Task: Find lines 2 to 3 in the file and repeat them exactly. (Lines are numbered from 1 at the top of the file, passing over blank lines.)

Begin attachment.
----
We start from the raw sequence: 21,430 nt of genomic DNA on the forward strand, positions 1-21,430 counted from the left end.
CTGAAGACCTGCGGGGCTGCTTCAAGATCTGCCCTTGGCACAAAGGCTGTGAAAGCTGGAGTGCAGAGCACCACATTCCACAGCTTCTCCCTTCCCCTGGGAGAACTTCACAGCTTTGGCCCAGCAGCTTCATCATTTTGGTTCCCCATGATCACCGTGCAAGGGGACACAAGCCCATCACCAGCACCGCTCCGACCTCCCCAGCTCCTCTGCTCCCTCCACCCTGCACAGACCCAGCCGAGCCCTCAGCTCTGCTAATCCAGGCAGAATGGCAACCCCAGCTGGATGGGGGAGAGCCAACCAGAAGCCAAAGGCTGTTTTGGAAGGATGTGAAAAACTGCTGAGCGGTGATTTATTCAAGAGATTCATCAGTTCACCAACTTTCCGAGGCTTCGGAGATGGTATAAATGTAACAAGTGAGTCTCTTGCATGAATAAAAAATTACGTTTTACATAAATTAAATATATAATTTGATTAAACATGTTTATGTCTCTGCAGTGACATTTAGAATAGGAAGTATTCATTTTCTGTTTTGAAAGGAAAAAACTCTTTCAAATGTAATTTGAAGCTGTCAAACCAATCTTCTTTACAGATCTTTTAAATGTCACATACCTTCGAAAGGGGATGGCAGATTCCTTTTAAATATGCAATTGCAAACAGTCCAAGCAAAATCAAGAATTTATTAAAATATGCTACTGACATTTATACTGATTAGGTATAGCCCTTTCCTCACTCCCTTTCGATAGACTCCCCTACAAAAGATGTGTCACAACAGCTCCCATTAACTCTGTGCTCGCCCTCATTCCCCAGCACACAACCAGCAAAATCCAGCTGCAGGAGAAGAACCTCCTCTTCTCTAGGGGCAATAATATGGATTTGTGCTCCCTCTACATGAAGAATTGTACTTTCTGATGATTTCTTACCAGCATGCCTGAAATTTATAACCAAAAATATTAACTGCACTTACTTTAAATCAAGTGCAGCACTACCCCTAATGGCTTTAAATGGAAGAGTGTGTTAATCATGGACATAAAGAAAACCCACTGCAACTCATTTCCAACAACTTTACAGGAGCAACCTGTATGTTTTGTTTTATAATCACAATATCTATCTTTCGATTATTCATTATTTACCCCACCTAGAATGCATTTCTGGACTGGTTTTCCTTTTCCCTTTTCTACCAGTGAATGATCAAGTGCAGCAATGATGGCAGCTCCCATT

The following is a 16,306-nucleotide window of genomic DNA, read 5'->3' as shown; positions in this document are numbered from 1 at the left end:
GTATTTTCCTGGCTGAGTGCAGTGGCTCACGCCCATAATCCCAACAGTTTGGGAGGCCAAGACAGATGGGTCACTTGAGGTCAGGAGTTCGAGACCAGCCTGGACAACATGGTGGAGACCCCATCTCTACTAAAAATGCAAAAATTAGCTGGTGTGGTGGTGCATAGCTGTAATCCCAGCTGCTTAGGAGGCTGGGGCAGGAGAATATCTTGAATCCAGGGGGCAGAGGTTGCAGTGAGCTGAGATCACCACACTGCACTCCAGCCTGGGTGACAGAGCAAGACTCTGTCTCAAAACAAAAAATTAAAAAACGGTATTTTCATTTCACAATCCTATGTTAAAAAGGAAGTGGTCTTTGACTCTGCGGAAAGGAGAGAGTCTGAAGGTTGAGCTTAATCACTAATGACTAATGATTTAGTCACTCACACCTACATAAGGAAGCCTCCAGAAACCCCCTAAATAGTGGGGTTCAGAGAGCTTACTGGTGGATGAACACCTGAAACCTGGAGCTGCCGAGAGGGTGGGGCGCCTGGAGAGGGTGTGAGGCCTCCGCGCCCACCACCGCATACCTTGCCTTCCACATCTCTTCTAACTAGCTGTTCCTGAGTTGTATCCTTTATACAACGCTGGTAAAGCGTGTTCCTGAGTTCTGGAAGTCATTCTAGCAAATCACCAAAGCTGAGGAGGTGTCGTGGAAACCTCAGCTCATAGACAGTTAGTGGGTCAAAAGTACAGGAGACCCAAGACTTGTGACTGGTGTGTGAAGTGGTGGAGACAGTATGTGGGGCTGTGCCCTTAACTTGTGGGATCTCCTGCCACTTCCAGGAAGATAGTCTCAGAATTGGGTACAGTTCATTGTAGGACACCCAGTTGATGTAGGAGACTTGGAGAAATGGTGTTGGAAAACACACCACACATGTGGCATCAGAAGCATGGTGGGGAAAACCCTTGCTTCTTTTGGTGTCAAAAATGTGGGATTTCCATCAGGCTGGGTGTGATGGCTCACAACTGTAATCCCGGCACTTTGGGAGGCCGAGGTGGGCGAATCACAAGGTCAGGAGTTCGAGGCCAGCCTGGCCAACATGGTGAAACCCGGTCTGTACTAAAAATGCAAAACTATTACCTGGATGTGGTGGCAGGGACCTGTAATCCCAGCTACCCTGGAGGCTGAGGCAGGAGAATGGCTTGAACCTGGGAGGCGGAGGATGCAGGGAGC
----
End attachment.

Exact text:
CTGAAGACCTGCGGGGCTGCTTCAAGATCTGCCCTTGGCACAAAGGCTGTGAAAGCTGGAGTGCAGAGCACCACATTCCACAGCTTCTCCCTTCCCCTGGGAGAACTTCACAGCTTTGGCCCAGCAGCTTCATCATTTTGGTTCCCCATGATCACCGTGCAAGGGGACACAAGCCCATCACCAGCACCGCTCCGACCTCCCCAGCTCCTCTGCTCCCTCCACCCTGCACAGACCCAGCCGAGCCCTCAGCTCTGCTAATCCAGGCAGAATGGCAACCCCAGCTGGATGGGGGAGAGCCAACCAGAAGCCAAAGGCTGTTTTGGAAGGATGTGAAAAACTGCTGAGCGGTGATTTATTCAAGAGATTCATCAGTTCACCAACTTTCCGAGGCTTCGGAGATGGTATAAATGTAACAAGTGAGTCTCTTGCATGAATAAAAAATTACGTTTTACATAAATTAAATATATAATTTGATTAAACATGTTTATGTCTCTGCAGTGACATTTAGAATAGGAAGTATTCATTTTCTGTTTTGAAAGGAAAAAACTCTTTCAAATGTAATTTGAAGCTGTCAAACCAATCTTCTTTACAGATCTTTTAAATGTCACATACCTTCGAAAGGGGATGGCAGATTCCTTTTAAATATGCAATTGCAAACAGTCCAAGCAAAATCAAGAATTTATTAAAATATGCTACTGACATTTATACTGATTAGGTATAGCCCTTTCCTCACTCCCTTTCGATAGACTCCCCTACAAAAGATGTGTCACAACAGCTCCCATTAACTCTGTGCTCGCCCTCATTCCCCAGCACACAACCAGCAAAATCCAGCTGCAGGAGAAGAACCTCCTCTTCTCTAGGGGCAATAATATGGATTTGTGCTCCCTCTACATGAAGAATTGTACTTTCTGATGATTTCTTACCAGCATGCCTGAAATTTATAACCAAAAATATTAACTGCACTTACTTTAAATCAAGTGCAGCACTACCCCTAATGGCTTTAAATGGAAGAGTGTGTTAATCATGGACATAAAGAAAACCCACTGCAACTCATTTCCAACAACTTTACAGGAGCAACCTGTATGTTTTGTTTTATAATCACAATATCTATCTTTCGATTATTCATTATTTACCCCACCTAGAATGCATTTCTGGACTGGTTTTCCTTTTCCCTTTTCTACCAGTGAATGATCAAGTGCAGCAATGATGGCAGCTCCCATT

The following is a 16,306-nucleotide window of genomic DNA, read 5'->3' as shown; positions in this document are numbered from 1 at the left end: